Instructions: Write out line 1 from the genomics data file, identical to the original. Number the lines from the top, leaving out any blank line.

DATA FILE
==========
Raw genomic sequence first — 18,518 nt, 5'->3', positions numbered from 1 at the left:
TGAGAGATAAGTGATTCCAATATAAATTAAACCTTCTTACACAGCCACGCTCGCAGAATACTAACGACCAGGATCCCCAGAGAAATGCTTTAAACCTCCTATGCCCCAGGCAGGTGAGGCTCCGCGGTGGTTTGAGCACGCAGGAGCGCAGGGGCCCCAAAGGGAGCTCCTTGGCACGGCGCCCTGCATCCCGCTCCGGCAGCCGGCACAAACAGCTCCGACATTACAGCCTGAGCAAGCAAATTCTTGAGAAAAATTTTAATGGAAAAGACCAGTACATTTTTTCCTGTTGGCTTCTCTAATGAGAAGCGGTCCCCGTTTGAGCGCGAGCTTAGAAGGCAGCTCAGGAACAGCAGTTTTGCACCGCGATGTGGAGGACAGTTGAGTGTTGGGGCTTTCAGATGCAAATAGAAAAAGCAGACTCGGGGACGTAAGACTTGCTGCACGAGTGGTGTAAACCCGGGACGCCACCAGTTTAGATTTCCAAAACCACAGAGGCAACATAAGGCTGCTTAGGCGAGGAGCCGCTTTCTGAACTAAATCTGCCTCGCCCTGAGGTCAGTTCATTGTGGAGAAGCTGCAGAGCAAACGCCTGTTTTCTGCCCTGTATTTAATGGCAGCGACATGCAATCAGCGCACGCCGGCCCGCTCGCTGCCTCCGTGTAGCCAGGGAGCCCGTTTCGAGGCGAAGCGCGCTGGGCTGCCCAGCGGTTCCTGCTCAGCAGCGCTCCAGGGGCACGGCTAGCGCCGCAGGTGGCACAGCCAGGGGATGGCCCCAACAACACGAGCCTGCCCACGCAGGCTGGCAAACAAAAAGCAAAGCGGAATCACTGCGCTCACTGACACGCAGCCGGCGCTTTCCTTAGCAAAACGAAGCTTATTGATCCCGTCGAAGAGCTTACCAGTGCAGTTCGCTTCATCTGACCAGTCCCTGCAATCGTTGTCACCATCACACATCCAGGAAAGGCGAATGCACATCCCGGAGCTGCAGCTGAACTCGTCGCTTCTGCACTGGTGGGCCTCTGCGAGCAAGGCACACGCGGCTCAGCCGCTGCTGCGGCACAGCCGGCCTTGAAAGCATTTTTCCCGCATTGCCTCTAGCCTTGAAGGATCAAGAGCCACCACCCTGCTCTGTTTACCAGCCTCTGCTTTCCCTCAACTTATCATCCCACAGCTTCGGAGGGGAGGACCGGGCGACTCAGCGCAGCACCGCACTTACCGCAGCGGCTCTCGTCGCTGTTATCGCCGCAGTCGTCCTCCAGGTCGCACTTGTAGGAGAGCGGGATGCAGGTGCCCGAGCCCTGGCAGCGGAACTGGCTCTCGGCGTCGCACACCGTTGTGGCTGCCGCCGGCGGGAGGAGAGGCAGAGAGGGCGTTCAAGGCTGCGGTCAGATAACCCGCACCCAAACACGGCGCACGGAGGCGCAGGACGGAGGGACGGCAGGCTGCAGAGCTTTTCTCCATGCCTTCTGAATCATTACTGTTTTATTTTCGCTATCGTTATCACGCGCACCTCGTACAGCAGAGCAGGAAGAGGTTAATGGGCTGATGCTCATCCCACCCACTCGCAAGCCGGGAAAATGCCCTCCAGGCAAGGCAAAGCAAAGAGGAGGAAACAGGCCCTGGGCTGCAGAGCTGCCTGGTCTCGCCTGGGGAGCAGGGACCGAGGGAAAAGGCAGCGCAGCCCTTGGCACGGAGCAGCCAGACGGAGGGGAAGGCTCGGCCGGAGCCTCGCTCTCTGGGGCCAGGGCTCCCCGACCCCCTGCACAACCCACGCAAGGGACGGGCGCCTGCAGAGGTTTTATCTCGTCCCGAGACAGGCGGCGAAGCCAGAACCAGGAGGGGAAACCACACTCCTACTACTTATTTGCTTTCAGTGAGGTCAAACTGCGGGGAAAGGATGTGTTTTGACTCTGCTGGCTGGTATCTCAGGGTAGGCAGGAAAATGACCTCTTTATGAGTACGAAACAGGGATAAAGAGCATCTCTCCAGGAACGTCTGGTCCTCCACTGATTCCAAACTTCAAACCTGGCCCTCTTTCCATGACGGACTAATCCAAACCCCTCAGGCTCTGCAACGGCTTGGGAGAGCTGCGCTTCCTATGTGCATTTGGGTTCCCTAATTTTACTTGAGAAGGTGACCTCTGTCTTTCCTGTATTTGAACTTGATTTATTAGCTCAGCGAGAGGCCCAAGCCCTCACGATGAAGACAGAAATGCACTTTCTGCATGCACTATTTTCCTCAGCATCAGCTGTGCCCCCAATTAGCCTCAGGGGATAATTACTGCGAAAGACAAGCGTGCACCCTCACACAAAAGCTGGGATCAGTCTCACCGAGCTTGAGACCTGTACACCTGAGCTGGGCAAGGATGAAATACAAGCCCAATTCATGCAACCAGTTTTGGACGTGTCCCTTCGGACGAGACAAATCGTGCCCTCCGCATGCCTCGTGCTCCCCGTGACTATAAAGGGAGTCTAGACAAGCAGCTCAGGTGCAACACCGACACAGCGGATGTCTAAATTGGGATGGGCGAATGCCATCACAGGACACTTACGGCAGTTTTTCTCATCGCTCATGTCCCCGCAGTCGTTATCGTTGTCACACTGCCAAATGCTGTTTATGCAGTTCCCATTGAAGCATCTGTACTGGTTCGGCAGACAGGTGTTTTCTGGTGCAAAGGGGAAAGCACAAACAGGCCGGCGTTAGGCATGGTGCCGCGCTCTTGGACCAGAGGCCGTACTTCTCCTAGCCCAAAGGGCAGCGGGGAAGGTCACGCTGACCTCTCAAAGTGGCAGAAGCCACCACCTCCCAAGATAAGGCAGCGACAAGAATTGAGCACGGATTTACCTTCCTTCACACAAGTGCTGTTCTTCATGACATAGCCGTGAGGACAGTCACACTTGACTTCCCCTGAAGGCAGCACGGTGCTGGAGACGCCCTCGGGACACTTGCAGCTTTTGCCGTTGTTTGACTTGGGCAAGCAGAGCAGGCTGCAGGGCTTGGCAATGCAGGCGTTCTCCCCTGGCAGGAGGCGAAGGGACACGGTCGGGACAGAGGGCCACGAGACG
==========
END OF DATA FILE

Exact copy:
Raw genomic sequence first — 18,518 nt, 5'->3', positions numbered from 1 at the left: